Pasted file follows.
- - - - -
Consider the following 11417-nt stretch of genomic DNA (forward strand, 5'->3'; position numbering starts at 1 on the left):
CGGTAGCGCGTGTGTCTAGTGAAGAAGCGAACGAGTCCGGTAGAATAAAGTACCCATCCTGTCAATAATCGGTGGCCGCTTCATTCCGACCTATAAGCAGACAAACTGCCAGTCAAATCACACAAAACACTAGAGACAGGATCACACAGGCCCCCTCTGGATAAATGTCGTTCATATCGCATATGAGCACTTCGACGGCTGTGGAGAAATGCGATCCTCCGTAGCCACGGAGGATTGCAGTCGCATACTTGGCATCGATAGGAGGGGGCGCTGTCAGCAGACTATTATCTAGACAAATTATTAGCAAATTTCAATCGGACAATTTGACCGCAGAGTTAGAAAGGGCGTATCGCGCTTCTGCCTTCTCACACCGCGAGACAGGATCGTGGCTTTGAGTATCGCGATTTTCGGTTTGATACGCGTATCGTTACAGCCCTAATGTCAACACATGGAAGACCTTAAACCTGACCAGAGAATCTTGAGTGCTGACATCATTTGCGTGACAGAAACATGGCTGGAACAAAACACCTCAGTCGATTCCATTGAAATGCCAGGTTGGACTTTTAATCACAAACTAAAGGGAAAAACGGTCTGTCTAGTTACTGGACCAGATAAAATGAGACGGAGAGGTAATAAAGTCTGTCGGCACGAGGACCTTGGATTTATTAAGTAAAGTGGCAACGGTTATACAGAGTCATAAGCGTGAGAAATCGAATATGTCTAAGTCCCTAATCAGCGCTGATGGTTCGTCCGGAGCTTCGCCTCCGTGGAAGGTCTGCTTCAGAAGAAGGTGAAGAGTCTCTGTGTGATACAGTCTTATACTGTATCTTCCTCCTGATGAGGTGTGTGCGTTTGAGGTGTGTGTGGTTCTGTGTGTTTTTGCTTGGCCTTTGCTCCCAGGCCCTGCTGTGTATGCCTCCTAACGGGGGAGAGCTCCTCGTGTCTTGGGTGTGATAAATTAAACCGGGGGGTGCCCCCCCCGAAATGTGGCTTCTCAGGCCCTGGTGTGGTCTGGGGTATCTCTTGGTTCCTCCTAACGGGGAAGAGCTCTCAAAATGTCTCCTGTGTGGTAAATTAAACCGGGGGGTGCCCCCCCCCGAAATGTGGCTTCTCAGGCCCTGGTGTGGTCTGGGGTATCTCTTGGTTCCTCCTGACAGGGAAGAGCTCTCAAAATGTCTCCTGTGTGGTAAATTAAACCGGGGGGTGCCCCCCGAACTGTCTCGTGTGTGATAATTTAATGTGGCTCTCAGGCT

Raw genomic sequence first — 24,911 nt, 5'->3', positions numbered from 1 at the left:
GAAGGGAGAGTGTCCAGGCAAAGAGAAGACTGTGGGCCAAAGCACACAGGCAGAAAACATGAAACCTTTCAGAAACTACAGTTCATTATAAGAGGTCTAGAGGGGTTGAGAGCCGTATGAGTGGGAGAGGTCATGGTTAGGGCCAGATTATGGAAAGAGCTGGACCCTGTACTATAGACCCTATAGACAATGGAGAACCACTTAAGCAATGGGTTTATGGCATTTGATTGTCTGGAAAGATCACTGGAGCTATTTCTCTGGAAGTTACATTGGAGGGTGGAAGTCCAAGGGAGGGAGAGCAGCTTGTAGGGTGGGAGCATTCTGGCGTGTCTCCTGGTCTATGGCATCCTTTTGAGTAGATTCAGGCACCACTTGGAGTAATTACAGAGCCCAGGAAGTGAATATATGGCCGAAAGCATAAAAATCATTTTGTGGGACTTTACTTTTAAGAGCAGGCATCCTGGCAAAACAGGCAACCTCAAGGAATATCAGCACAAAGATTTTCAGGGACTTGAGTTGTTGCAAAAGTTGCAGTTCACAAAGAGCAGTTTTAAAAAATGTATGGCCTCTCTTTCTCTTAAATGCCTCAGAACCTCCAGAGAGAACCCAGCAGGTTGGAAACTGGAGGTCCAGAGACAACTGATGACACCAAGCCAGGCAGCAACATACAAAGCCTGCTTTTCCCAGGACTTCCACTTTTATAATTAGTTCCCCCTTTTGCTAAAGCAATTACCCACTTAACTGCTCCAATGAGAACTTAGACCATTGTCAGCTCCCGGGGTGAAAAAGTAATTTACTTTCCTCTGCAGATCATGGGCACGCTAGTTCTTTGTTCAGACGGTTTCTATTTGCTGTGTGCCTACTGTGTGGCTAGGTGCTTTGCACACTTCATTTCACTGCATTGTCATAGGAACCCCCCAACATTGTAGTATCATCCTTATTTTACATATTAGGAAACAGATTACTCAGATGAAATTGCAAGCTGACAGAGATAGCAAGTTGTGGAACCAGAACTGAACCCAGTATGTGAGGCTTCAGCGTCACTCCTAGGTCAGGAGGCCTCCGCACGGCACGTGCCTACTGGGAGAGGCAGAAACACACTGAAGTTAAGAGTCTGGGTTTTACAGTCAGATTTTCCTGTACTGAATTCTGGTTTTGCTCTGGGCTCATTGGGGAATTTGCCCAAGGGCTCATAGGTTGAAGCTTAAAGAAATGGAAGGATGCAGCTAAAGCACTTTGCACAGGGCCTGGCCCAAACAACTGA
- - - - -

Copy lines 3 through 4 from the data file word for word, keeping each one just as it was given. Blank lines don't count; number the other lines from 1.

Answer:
Raw genomic sequence first — 24,911 nt, 5'->3', positions numbered from 1 at the left:
GAAGGGAGAGTGTCCAGGCAAAGAGAAGACTGTGGGCCAAAGCACACAGGCAGAAAACATGAAACCTTTCAGAAACTACAGTTCATTATAAGAGGTCTAGAGGGGTTGAGAGCCGTATGAGTGGGAGAGGTCATGGTTAGGGCCAGATTATGGAAAGAGCTGGACCCTGTACTATAGACCCTATAGACAATGGAGAACCACTTAAGCAATGGGTTTATGGCATTTGATTGTCTGGAAAGATCACTGGAGCTATTTCTCTGGAAGTTACATTGGAGGGTGGAAGTCCAAGGGAGGGAGAGCAGCTTGTAGGGTGGGAGCATTCTGGCGTGTCTCCTGGTCTATGGCATCCTTTTGAGTAGATTCAGGCACCACTTGGAGTAATTACAGAGCCCAGGAAGTGAATATATGGCCGAAAGCATAAAAATCATTTTGTGGGACTTTACTTTTAAGAGCAGGCATCCTGGCAAAACAGGCAACCTCAAGGAATATCAGCACAAAGATTTTCAGGGACTTGAGTTGTTGCAAAAGTTGCAGTTCACAAAGAGCAGTTTTAAAAAATGTATGGCCTCTCTTTCTCTTAAATGCCTCAGAACCTCCAGAGAGAACCCAGCAGGTTGGAAACTGGAGGTCCAGAGACAACTGATGACACCAAGCCAGGCAGCAACATACAAAGCCTGCTTTTCCCAGGACTTCCACTTTTATAATTAGTTCCCCCTTTTGCTAAAGCAATTACCCACTTAACTGCTCCAATGAGAACTTAGACCATTGTCAGCTCCCGGGGTGAAAAAGTAATTTACTTTCCTCTGCAGATCATGGGCACGCTAGTTCTTTGTTCAGACGGTTTCTATTTGCTGTGTGCCTACTGTGTGGCTAGGTGCTTTGCACACTTCATTTCACTGCATTGTCATAGGAACCCCCCAACATTGTAGTATCATCCTTATTTTACATATTAGGAAACAGATTACTCAGATGAAATTGCAAGCTGACAGAGATAGCAAGTTGTGGAACCAGAACTGAACCCAGTATGTGAGGCTTCAGCGTCACTCCTAGGTCAGGAGGCCTCCGCACGGCACGTGCCTACTGGGAGAGGCAGAAACACACTGAAGTTAAGAGTCTGGGTTTTACAGTCAGATTTTCCTGTACTGAATTCTGGTTTTGCTCTGGGCTCATTGGGGAATTTGCCCAAGGGCTCATAGGTTGAAGCTTAAAGAAATGGAAGGATGCAGCTAAAGCACTTTGCACAGGGCCTGGCCCAAACAACTGA